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When I moved from New York to London in the mid-1990s as a foreign correspondent, I hired a British accountant to ease me into the country's tax system. That he did. He told me about non-domiciled tax status – non-dom for short – a popular little perk I had never heard of previously. I filled in a few forms and suddenly I was in fiscal heaven.

Non-dom status dates back to the Napoleonic wars, a historical quirk that has endured for more than two centuries even though it is entirely unfair, sexist, open to abuse and of dubious utility to the government's strategic goals.

It allows foreigners with family and business links abroad (in my case Canada) and some Brits who were lucky enough to have a father, but not a mother, born outside of Britain to declare another country as their real "domicile."

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The status allows non-doms to pay no tax in Britain on any income or capital gains earned outside of Britain, although, since 2008, they have had to pay an annual fee to maintain their status. It meant I paid tax only on the portion of my salary that I brought into Britain (I scrapped my non-dom status after a year, when it seemed that London was becoming my permanent home). The non-dom tax dodge is entirely legal, encouraged even, and still is. This week, Labour Party Leader Ed Miliband promised to abolish it if Labour wins the May 7 election. The pledge opened a new front in what had been a tedious and predictable campaign. The pledge worked. Mr. Miliband is now leading the polls as David Cameron's Conservatives and the conservative press find themselves defending the indefensible.

A long-overdue tax revolt is finally getting under way in Europe and it's not one against excessive taxes, although that exists, too. The revolt is aimed at wealthy individuals and corporations who game the system so expertly that they pay hardly any taxes, or less tax than fairness would dictate. Europe is riddled with tax havens whose role is to deprive high-tax countries from the resources they need to support their social systems. The Channel Islands, Switzerland, Luxembourg, Liechtenstein, the Netherlands and Ireland all offer corporations and individuals low-tax bolt holes that many finance directors and yacht-equipped oligarchs cannot resist, and who can blame them?

Last week, the Centre for Research on Multinational Corporations revealed that Canada's Eldorado Gold was using Dutch mailbox addresses to trim its tax load in effectively bankrupt Greece (where, incidentally, high-seas shipping companies are exempt from taxes). Google, Amazon, Starbucks and Apple, among other global biggies, employ entire departments dedicated to devising phenomenally clever, yet apparently legal, tax-avoidance schemes in Europe.

In 2013, a U.S. Senate investigation showed that Apple had paid just 2-per-cent tax on income of $74-billion (U.S.) over three years, largely by exploiting Ireland's rather convenient tax code. Amazon runs most of its European operations out of Luxembourg, allowing it to minimize taxes from operations in other European countries.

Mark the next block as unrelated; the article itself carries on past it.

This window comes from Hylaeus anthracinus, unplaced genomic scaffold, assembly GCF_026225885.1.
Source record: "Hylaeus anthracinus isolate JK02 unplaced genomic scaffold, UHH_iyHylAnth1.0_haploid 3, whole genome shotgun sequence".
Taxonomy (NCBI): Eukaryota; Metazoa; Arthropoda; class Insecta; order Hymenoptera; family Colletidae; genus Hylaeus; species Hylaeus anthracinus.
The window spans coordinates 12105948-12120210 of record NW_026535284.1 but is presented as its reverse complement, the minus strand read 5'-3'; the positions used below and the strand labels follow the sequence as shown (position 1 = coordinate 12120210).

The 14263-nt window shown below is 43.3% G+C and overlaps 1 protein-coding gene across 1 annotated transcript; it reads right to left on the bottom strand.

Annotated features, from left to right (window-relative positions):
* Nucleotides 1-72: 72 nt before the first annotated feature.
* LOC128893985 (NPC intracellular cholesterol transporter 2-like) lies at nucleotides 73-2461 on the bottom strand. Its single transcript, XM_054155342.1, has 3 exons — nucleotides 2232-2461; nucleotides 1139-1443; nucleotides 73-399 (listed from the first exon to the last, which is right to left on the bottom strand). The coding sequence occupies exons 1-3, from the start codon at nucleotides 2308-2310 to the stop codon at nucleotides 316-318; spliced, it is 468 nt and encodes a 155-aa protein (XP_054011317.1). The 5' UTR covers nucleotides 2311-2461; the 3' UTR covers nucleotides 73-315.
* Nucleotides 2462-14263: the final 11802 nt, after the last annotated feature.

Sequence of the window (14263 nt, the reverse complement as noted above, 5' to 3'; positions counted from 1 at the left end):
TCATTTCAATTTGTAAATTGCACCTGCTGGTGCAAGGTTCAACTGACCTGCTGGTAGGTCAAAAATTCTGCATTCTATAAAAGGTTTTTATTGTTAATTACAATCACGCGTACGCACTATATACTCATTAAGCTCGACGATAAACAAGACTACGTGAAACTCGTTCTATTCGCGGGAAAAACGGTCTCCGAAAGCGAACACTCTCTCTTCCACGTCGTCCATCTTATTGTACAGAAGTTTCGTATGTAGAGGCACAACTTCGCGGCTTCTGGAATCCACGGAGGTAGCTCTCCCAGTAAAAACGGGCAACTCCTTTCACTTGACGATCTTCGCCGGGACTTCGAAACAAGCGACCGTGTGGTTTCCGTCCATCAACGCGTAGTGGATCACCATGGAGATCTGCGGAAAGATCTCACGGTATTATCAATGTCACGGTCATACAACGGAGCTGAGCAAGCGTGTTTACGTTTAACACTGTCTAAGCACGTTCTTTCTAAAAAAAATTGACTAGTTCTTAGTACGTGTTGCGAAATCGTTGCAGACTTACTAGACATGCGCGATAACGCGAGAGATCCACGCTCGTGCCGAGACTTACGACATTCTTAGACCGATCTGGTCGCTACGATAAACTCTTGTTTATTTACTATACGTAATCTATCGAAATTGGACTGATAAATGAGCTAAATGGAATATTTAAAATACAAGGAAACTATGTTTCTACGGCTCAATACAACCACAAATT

Sadly, the effort to crack down on blatant tax avoidance schemes has few high-profile champions. Countries such as Luxembourg seem to have tax avoidance infused into their sovereign DNA. Last year, it was revealed that no less than former Luxembourg prime minister Jean-Claude Juncker, now President of the European Commission, had overseen the introduction of laws that turned Luxembourg into a tax haven. Meanwhile, of course, the European Commission is urging Greece to get serious about tax collection.

Mr. Miliband's pledge to sink the non-doms unleashed a pointless debate. Various Tories argued that scrapping the loophole would scare away wealthy investors, costing her majesty's treasure a fortune. Jobs would vanish and London would lose its status as an international finance centre. Billionaires would bolt from Mayfair and Kensington and head to Liechtenstein or some obscure tax haven tucked away in the Pyrenees (as if). Labour said ending the non-dom freebie would bring in about £1-billion ($1.8-billion) a year in taxes. That claim is equally absurd. The net effect is a wild guess, although it's probable that any losses or gains to the treasury would hardly be enormous.

But that's not the point. The point is fairness. The non-dom loopholes make the rich richer, which widens the wealth divide and builds resentment among the unwealthy, all the more so since the non-dom definition appears to be overly flexible. HSBC boss Stuart Gulliver, who was born in Britain and has worked In London since 2003, is a non-dom (he considers his home Hong Kong, where he spent most of his career).

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Liberal democracies and enterprise work best when rules are applied evenly, and that goes for the tax code, too. The non-dom loophole reminds all Britons that the rich often do not pay their fair share, that the system is rigged in favour of the wealthy. The bigger story is the tax havens scattered across Europe. Unless they are reined in, the notion that the European Union is a level playing field will remain a farce.

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